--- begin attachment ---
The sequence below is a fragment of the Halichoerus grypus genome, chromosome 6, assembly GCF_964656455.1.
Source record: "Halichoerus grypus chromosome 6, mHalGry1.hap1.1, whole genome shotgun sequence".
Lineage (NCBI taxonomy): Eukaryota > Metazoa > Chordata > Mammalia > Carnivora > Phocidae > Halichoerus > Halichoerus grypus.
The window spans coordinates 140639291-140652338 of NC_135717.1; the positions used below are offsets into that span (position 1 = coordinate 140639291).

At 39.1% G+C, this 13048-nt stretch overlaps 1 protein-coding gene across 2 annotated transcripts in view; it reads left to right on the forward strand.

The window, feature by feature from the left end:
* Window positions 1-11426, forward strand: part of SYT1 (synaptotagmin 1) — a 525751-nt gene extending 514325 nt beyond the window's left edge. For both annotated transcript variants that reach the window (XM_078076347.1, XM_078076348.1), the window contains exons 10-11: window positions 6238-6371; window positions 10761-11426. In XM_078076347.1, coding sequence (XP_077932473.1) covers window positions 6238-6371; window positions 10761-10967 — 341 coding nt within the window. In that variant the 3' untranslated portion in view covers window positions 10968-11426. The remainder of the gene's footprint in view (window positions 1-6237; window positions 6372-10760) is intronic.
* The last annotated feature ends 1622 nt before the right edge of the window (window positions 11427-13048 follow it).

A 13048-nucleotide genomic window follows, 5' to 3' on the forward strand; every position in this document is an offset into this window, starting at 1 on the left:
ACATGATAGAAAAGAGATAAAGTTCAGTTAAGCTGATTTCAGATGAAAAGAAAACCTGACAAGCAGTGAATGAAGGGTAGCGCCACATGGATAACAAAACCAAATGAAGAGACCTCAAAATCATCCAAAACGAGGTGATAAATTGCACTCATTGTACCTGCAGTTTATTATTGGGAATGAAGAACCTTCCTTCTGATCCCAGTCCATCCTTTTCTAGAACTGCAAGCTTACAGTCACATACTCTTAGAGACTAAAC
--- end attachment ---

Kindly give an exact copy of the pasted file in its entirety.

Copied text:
The sequence below is a fragment of the Halichoerus grypus genome, chromosome 6, assembly GCF_964656455.1.
Source record: "Halichoerus grypus chromosome 6, mHalGry1.hap1.1, whole genome shotgun sequence".
Lineage (NCBI taxonomy): Eukaryota > Metazoa > Chordata > Mammalia > Carnivora > Phocidae > Halichoerus > Halichoerus grypus.
The window spans coordinates 140639291-140652338 of NC_135717.1; the positions used below are offsets into that span (position 1 = coordinate 140639291).

At 39.1% G+C, this 13048-nt stretch overlaps 1 protein-coding gene across 2 annotated transcripts in view; it reads left to right on the forward strand.

The window, feature by feature from the left end:
* Window positions 1-11426, forward strand: part of SYT1 (synaptotagmin 1) — a 525751-nt gene extending 514325 nt beyond the window's left edge. For both annotated transcript variants that reach the window (XM_078076347.1, XM_078076348.1), the window contains exons 10-11: window positions 6238-6371; window positions 10761-11426. In XM_078076347.1, coding sequence (XP_077932473.1) covers window positions 6238-6371; window positions 10761-10967 — 341 coding nt within the window. In that variant the 3' untranslated portion in view covers window positions 10968-11426. The remainder of the gene's footprint in view (window positions 1-6237; window positions 6372-10760) is intronic.
* The last annotated feature ends 1622 nt before the right edge of the window (window positions 11427-13048 follow it).

A 13048-nucleotide genomic window follows, 5' to 3' on the forward strand; every position in this document is an offset into this window, starting at 1 on the left:
ACATGATAGAAAAGAGATAAAGTTCAGTTAAGCTGATTTCAGATGAAAAGAAAACCTGACAAGCAGTGAATGAAGGGTAGCGCCACATGGATAACAAAACCAAATGAAGAGACCTCAAAATCATCCAAAACGAGGTGATAAATTGCACTCATTGTACCTGCAGTTTATTATTGGGAATGAAGAACCTTCCTTCTGATCCCAGTCCATCCTTTTCTAGAACTGCAAGCTTACAGTCACATACTCTTAGAGACTAAAC